The Education Select Committee’s report said: “White working class underachievement in education is real and persistent. White children who are eligible for free school meals are consistently the lowest performing group in the country, and the difference between their educational performance and that of their less–deprived white peers is larger than for any other ethnic group.“
Yes, that’s what the it concluded in 2014 – seven years ago.
Not that the committee – of which Robert Halfon, now its Chair, wasn’t even a member – was first on the scene. For an earlier mention, try 2006, when ConservativeHome carried the news that “a report by Iain Duncan Smith’s Social Justice Policy Group has revealed that white working class boys are performing least well at school”.
And for later comment, have a further look around this site. Here’s that well-known hard right extremist, Nicky Morgan, quoting Alan Milburn, another one, in an article headlined “it’s time to focus on white working-class boys – whose needs are neglected in too many schools”. That’s from 2017.
Doug Stokes went later, in 2020: “white British men? Just 13 per cent [of them progress to higher education], and are the least likely of any group to study at university after those from Traveler backgrounds. And William Wragg, a former primary school teacher, went earlier: “The Prime Minister is right,” he wrote in 2016. “White working class boys are falling behind.”
That was a reference to part of Theresa May’s “burning injustices” speech, made just before she first entered Downing Street as Prime Minister. “If you’re a white, working-class boy, you’re less likely than anybody else in Britain to go to university,” she said, in words crafted by her then co-Chief of Staff and our former columnist, Nick Timothy.
And needless to say, Halfon has probed the subject before, too. “Why are white working class boys underachieving in our schools?” he asked on ConHome in 2018. His answer? “Disadvantaged white communities do not always make the link between educational success and getting a good job.”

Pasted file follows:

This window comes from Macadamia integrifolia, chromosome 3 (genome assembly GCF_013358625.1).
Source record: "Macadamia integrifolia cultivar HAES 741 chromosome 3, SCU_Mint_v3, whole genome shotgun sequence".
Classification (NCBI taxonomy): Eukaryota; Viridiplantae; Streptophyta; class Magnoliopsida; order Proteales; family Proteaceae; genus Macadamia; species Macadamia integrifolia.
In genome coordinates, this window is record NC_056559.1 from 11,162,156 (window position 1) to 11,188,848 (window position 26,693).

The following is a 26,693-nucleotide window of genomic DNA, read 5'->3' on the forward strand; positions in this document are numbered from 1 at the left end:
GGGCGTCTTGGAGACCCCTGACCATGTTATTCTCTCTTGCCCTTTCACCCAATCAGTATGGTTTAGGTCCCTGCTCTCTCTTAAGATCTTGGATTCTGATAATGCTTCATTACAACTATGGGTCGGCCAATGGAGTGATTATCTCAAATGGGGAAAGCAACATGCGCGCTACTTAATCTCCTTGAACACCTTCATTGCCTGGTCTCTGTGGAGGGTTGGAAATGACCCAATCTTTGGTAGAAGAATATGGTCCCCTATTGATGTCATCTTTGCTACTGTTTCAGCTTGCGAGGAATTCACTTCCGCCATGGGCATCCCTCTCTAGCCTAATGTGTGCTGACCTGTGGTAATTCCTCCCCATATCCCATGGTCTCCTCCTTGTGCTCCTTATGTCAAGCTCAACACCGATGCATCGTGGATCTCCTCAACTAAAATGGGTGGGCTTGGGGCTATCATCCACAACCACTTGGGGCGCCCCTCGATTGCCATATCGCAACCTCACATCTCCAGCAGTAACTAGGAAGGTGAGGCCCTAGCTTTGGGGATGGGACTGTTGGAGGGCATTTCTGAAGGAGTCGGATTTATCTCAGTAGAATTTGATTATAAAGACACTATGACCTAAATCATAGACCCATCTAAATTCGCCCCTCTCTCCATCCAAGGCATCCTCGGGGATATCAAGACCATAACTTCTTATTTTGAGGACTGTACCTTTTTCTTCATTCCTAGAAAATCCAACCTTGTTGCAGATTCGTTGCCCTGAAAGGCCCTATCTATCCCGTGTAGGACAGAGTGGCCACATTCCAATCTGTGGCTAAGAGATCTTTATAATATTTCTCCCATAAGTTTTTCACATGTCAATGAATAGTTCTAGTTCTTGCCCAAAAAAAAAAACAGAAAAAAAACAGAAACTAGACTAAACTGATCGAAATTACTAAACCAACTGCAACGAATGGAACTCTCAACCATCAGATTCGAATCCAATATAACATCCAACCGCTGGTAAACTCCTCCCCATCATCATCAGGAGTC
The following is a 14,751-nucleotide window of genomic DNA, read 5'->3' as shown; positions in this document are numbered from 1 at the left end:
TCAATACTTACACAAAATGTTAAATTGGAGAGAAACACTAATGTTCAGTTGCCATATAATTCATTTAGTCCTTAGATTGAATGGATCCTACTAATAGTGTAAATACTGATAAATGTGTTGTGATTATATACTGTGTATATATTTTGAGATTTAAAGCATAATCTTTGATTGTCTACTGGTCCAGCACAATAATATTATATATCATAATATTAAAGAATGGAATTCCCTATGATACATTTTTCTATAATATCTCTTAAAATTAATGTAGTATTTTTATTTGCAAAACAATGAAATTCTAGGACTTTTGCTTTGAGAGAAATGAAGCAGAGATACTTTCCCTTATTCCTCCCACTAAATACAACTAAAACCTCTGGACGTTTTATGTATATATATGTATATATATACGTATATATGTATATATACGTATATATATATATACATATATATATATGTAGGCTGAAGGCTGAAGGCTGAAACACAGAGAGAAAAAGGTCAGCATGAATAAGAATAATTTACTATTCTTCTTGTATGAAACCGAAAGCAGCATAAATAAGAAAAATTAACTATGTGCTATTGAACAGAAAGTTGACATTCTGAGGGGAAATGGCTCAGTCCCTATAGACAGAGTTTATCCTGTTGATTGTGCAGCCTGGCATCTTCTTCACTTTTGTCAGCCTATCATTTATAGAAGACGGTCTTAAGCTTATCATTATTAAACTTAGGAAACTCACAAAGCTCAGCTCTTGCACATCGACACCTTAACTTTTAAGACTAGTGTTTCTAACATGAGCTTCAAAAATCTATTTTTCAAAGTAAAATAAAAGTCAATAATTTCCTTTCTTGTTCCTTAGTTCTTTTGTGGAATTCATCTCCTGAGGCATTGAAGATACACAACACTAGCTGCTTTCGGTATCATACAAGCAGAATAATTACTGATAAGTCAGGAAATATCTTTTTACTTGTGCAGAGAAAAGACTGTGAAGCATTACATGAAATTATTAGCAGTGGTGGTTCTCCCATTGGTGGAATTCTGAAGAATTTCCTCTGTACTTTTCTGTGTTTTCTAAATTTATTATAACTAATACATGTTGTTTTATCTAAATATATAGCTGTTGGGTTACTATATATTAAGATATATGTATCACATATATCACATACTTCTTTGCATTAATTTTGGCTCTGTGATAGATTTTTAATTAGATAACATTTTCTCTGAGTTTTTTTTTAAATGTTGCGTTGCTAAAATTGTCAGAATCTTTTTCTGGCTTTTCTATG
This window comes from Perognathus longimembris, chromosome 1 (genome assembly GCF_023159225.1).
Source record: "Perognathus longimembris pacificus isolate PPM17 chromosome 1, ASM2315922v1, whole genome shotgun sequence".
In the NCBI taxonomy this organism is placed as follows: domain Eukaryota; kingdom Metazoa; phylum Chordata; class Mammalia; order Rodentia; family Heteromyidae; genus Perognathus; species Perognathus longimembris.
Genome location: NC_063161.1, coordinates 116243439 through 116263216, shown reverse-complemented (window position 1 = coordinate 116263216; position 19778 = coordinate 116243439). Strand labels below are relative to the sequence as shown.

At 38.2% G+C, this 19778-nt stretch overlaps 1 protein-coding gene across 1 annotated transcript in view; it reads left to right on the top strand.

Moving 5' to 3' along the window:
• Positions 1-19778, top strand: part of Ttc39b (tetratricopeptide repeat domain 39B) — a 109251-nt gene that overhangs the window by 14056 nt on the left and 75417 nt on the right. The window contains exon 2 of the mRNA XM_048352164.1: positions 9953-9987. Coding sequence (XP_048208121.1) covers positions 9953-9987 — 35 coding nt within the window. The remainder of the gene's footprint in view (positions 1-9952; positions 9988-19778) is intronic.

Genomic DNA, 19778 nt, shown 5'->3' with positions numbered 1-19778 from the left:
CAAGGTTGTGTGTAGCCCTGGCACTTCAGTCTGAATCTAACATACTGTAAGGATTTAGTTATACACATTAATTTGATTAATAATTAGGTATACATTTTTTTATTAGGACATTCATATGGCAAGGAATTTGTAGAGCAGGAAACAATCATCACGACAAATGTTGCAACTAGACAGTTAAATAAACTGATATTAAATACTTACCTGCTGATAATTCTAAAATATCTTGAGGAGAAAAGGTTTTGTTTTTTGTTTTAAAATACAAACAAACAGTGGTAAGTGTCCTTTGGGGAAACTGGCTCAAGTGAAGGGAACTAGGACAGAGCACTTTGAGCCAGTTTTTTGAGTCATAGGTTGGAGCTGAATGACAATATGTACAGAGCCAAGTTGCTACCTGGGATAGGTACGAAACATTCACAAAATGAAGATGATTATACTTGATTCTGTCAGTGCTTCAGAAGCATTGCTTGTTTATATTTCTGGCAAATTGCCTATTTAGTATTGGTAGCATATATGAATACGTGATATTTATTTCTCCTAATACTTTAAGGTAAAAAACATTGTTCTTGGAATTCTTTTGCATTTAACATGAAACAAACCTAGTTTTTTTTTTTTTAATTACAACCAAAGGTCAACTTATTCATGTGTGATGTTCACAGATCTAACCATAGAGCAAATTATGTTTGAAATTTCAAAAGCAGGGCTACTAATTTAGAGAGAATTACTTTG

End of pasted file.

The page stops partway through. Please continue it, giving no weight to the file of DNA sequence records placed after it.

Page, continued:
We have provided enough evidence to confirm that the Education Select Committee wasn’t saying anything new in declaring today, in a new report, that white pupils have been “let down” for decades by England’s education system. Nor is its chairman a Halfon-come-lately to the issue; let alone some sort of feral racist.
Our columnist is essentially a social justice populist, a bit of a Jeremiah about Tory electoral complacency (which doesn’t look so misjudged after Chesham and Amersham), and a rebel when he feels he has to be. “Who’s up for a Southern Research Group,” he has asked. “There is deprivation and lower educational attainment in the southern new towns, coastal communities, inner cities and rural coldspots.”
Halfon also has an eye for the signs of the times. So he was never likely to miss what’s new since that Centre for Social Justice report of 2006, and even perhaps since Stokes wrote last October: namely, the acceleration of debate about Black Lives Matter, taking a knee, critical race theory – and “white privilege”.
“We recognise the importance of openly discussing and addressing racism in all its forms,” the committee concluded. “Like the Commission on Race and Ethnic Disparities, however, we are concerned that the phrase may be alienating to disadvantaged white communities, and it may have contributed towards a systemic neglect of white people facing hardship who also need specific support.”
However, the Labour minority on the committee is presenting Halfon as an anti-woke warrior. “MPs accused of fuelling ‘culture war’ by criticising terms like white privilege,” the Evening Standard reports today. “Labour MPs on the education select committee have spoken out against the report’s focus on terminology.”